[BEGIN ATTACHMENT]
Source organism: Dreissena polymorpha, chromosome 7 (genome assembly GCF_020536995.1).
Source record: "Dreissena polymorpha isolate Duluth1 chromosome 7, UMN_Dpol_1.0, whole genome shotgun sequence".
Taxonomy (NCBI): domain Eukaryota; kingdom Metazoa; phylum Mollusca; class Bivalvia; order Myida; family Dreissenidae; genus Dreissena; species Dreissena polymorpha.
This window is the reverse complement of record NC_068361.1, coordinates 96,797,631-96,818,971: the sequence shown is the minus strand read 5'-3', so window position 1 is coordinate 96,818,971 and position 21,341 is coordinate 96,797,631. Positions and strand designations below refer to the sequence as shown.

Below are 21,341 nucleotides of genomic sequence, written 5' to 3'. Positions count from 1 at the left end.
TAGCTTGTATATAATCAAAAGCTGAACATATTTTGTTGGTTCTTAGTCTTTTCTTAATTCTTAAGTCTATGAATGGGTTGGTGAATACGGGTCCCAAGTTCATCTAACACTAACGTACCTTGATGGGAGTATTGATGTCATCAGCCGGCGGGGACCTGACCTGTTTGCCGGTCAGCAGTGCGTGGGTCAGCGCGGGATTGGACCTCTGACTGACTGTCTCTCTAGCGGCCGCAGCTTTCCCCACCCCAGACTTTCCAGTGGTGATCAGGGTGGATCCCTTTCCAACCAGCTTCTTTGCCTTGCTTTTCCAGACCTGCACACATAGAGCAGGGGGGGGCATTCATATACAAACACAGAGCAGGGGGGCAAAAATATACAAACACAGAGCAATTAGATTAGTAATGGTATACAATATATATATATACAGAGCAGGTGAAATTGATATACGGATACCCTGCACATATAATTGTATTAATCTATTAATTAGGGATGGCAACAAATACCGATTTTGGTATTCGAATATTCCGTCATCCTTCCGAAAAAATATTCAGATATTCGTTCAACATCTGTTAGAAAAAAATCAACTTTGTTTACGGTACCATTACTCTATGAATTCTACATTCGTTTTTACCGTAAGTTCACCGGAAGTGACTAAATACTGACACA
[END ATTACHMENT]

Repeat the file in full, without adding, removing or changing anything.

Source organism: Dreissena polymorpha, chromosome 7 (genome assembly GCF_020536995.1).
Source record: "Dreissena polymorpha isolate Duluth1 chromosome 7, UMN_Dpol_1.0, whole genome shotgun sequence".
Taxonomy (NCBI): domain Eukaryota; kingdom Metazoa; phylum Mollusca; class Bivalvia; order Myida; family Dreissenidae; genus Dreissena; species Dreissena polymorpha.
This window is the reverse complement of record NC_068361.1, coordinates 96,797,631-96,818,971: the sequence shown is the minus strand read 5'-3', so window position 1 is coordinate 96,818,971 and position 21,341 is coordinate 96,797,631. Positions and strand designations below refer to the sequence as shown.

Below are 21,341 nucleotides of genomic sequence, written 5' to 3'. Positions count from 1 at the left end.
TAGCTTGTATATAATCAAAAGCTGAACATATTTTGTTGGTTCTTAGTCTTTTCTTAATTCTTAAGTCTATGAATGGGTTGGTGAATACGGGTCCCAAGTTCATCTAACACTAACGTACCTTGATGGGAGTATTGATGTCATCAGCCGGCGGGGACCTGACCTGTTTGCCGGTCAGCAGTGCGTGGGTCAGCGCGGGATTGGACCTCTGACTGACTGTCTCTCTAGCGGCCGCAGCTTTCCCCACCCCAGACTTTCCAGTGGTGATCAGGGTGGATCCCTTTCCAACCAGCTTCTTTGCCTTGCTTTTCCAGACCTGCACACATAGAGCAGGGGGGGGCATTCATATACAAACACAGAGCAGGGGGGCAAAAATATACAAACACAGAGCAATTAGATTAGTAATGGTATACAATATATATATATACAGAGCAGGTGAAATTGATATACGGATACCCTGCACATATAATTGTATTAATCTATTAATTAGGGATGGCAACAAATACCGATTTTGGTATTCGAATATTCCGTCATCCTTCCGAAAAAATATTCAGATATTCGTTCAACATCTGTTAGAAAAAAATCAACTTTGTTTACGGTACCATTACTCTATGAATTCTACATTCGTTTTTACCGTAAGTTCACCGGAAGTGACTAAATACTGACACA